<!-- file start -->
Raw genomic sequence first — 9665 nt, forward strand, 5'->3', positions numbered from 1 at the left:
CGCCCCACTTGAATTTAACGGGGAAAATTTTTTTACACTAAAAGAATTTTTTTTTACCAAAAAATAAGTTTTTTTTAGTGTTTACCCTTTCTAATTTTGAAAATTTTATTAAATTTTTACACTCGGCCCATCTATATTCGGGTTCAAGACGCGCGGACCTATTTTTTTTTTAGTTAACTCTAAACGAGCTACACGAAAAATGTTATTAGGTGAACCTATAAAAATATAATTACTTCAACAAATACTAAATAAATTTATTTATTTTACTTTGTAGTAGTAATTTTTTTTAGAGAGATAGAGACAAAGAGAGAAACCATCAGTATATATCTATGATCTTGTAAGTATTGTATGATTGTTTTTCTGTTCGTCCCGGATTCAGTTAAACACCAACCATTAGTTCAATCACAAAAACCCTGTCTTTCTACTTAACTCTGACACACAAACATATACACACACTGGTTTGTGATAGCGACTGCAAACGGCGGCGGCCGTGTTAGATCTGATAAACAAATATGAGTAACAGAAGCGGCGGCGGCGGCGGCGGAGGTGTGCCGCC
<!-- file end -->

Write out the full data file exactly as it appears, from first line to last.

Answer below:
Raw genomic sequence first — 9665 nt, forward strand, 5'->3', positions numbered from 1 at the left:
CGCCCCACTTGAATTTAACGGGGAAAATTTTTTTACACTAAAAGAATTTTTTTTTACCAAAAAATAAGTTTTTTTTAGTGTTTACCCTTTCTAATTTTGAAAATTTTATTAAATTTTTACACTCGGCCCATCTATATTCGGGTTCAAGACGCGCGGACCTATTTTTTTTTTAGTTAACTCTAAACGAGCTACACGAAAAATGTTATTAGGTGAACCTATAAAAATATAATTACTTCAACAAATACTAAATAAATTTATTTATTTTACTTTGTAGTAGTAATTTTTTTTAGAGAGATAGAGACAAAGAGAGAAACCATCAGTATATATCTATGATCTTGTAAGTATTGTATGATTGTTTTTCTGTTCGTCCCGGATTCAGTTAAACACCAACCATTAGTTCAATCACAAAAACCCTGTCTTTCTACTTAACTCTGACACACAAACATATACACACACTGGTTTGTGATAGCGACTGCAAACGGCGGCGGCCGTGTTAGATCTGATAAACAAATATGAGTAACAGAAGCGGCGGCGGCGGCGGCGGAGGTGTGCCGCC